Feeding the Community: The Work of Hudson Valley Food Pantries | General Food & Drink | Hudson Valley | Chronogram Magazine
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Feeding the Community: The Work of Hudson Valley Food Pantries 

For some Hudson Valley residents, eating is all about choice. Unfortunately, for lower-income residents, the choice is whether or not to pay their rent or buy food to feed their families. Thankfully, there are many food pantries in the Hudson Valley that can make the choice a little easier for these hungry residents.

“People who come to food pantries are your neighbors or the people you go to church or school with or work next to,” says Ron VanWarmer, program manager of the Family of Woodstock food pantry.

The Family of Woodstock Crisis Hotline food pantry has been open every day for nearly 40 years, providing three days of food per month for approximately 65 families.

  • Photo by Salvation Army USA West

“We don’t turn anyone away and we don’t ask about income,” says VanWarmer. “If someone comes in and asks for food, they probably need it."

In collaboration with the Rondout Valley Growers Association’s Farm to Food Pantry Program and Family of Woodstock, UlsterCorps volunteers help out with weekly gleanings at local farms throughout the growing season.

"We have walk in coolers at sites throughout Ulster County, including one here in Woodstock, which we share with local Food Pantries which typically don't have enough storage on site," VanWarmer says. "As part of that program we prepare and freeze local produce like corn, peppers and broccoli, make apple sauce and tomato sauce. This enables us to continue to distribute local produce to Ulster County food pantries, shelters and feeding programs throughout the winter months."

  • Photo Courtesy of Steve Gessner
The Pleasant Valley Ecumenical in Pleasant Valley, which opened back in the late 1970s, serves about 80 families per month and food pantry director Steve Gessner says that number is growing, especially the number of children. “Many people still believe that those who need food are down and out and homeless, but that’s not true,” he says. “Many people we serve work multiple jobs, but with the increased price of food and the cost of living in general, they can’t afford to buy groceries.”

The Pleasant Valley Ecumenical food pantry opens its doors every Wednesday night, serving the Pleasant Valley, Hyde Park, Arlington, and Poughkeepsie areas, but will not turn anyone away. “People who need food are at a place where they’ve lost control of their lives, so rather than just give them a random bag of food they may or may not eat, we work with them to choose what they need,” he says.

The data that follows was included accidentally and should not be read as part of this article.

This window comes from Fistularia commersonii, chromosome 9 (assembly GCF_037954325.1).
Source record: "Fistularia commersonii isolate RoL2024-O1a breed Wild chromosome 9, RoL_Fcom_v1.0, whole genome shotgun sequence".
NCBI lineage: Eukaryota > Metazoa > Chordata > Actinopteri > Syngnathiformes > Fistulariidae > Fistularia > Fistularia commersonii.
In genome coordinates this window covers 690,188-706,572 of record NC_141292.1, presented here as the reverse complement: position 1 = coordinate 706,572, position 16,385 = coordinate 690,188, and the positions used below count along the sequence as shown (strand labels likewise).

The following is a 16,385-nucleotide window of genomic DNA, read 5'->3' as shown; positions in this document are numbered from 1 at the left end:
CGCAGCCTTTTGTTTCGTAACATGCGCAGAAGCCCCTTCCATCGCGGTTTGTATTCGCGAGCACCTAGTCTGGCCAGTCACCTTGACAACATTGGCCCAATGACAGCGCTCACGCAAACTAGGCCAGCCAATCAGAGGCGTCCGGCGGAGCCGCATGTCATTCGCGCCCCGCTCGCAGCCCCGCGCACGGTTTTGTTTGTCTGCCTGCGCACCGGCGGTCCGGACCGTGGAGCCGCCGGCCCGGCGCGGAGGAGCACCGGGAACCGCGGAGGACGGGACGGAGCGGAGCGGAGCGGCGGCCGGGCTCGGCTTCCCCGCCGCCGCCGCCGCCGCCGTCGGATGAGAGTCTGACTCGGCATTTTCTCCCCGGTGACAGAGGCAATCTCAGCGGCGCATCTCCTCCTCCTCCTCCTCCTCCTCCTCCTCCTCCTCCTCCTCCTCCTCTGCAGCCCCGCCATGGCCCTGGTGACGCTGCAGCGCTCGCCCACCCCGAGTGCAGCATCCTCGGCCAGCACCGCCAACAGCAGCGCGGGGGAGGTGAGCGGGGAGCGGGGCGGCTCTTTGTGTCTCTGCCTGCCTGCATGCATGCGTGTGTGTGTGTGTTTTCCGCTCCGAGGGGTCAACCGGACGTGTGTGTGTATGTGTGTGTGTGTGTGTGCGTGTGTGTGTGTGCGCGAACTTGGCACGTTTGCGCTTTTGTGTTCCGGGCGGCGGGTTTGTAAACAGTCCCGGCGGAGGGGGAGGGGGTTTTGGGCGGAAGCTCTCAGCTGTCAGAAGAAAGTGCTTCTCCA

Gessner remembers one young man who stopped by several times. “He was living in his car, but couldn’t go to the homeless shelter because of his dog,” says Gessner. “We gave him food and food for his dog and a list of places where he could go with the dog. Several months later he got a job and found a place of his own.”

  • Photo Courtesy of Steve Gessner

Some people who show up at the pantry for the first time are scared. “They think society is judging them because they have to ask for food, but we’re in the business to give food away,” says Gessner, who provides patrons with enough rations for about five days. “We are an extreme need to help supplement what they might have and help them get back on their feet.” About 60 percent of their families are repeat business.

  • Photo Courtesy of Steve Gessner

In Sullivan County, Brian Meade says his branch of the Ulster County Community Action Committee office is getting busier and busier. Since November, 2018 the pantry has helped provide food to approximately 400 families. 

“Sullivan is oversaturated with people in need, including single parents and a huge homeless population,” he says. “There aren’t a lot of jobs here in and many people don’t have the transportation they need to get to a job.”

The pantry provides patrons with three days of food that includes canned meat and vegetables as well as fresh potatoes. The Ulster County Community Action Committee also provides a once a month mass distribution of leftover foods from the regional food bank.

Many pantries in the area also provide other programs for those who need services, including clothing and transportation assistance and farm stand distribution. They are all in need of volunteers as well as monetary, perishable and non-perishable food items, and hygiene donations. 

“A lot of people like to do food drives, but the reality is that we get a lot of the food from the food bank and can stretch our donated dollars farther there,” says VanWarmer.

For more information or to find the nearest food pantry near you, visit https://foodbankofhudsonvalley.org/.

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